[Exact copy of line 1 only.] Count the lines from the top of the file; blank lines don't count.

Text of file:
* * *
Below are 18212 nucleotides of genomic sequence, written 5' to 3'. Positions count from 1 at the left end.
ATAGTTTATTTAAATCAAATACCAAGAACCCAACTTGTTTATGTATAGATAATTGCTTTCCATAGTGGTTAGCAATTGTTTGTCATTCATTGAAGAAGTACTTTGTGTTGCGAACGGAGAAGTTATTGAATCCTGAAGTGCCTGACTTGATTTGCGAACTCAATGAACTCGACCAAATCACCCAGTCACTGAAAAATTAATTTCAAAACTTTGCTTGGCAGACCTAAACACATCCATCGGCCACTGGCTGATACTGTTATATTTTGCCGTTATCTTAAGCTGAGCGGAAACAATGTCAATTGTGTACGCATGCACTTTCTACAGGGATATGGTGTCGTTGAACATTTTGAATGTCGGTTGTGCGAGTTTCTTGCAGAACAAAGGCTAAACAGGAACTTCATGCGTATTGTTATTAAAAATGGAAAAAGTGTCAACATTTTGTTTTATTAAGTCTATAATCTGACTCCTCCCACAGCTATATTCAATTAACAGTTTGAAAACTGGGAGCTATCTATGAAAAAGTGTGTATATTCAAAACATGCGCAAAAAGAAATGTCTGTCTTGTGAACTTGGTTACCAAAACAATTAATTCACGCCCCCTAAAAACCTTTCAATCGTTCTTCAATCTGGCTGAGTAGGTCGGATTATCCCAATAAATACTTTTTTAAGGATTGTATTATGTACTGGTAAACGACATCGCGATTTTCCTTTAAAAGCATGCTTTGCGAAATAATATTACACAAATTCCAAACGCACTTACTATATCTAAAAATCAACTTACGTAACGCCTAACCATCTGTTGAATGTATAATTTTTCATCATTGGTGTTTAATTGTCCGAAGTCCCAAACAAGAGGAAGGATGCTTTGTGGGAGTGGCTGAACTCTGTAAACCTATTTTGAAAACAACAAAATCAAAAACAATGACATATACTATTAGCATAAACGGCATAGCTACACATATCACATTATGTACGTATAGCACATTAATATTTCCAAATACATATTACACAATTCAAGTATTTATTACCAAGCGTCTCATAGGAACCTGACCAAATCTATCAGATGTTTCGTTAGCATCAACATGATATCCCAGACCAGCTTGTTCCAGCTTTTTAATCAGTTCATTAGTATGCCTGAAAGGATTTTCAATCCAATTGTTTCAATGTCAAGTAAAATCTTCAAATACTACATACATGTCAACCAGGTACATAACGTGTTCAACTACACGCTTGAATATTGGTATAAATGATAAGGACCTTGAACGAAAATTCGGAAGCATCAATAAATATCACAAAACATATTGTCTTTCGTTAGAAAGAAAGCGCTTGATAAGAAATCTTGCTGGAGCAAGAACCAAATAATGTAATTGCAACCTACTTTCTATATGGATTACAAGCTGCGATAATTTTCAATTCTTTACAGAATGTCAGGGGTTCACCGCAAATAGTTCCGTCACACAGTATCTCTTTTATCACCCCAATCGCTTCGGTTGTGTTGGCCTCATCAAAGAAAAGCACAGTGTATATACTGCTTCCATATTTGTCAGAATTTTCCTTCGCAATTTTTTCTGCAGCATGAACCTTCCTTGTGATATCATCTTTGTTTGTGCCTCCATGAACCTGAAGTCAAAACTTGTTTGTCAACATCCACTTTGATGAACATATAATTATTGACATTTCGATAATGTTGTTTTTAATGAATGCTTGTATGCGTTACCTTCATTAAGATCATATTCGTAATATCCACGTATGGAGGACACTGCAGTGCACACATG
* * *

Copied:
Below are 18212 nucleotides of genomic sequence, written 5' to 3'. Positions count from 1 at the left end.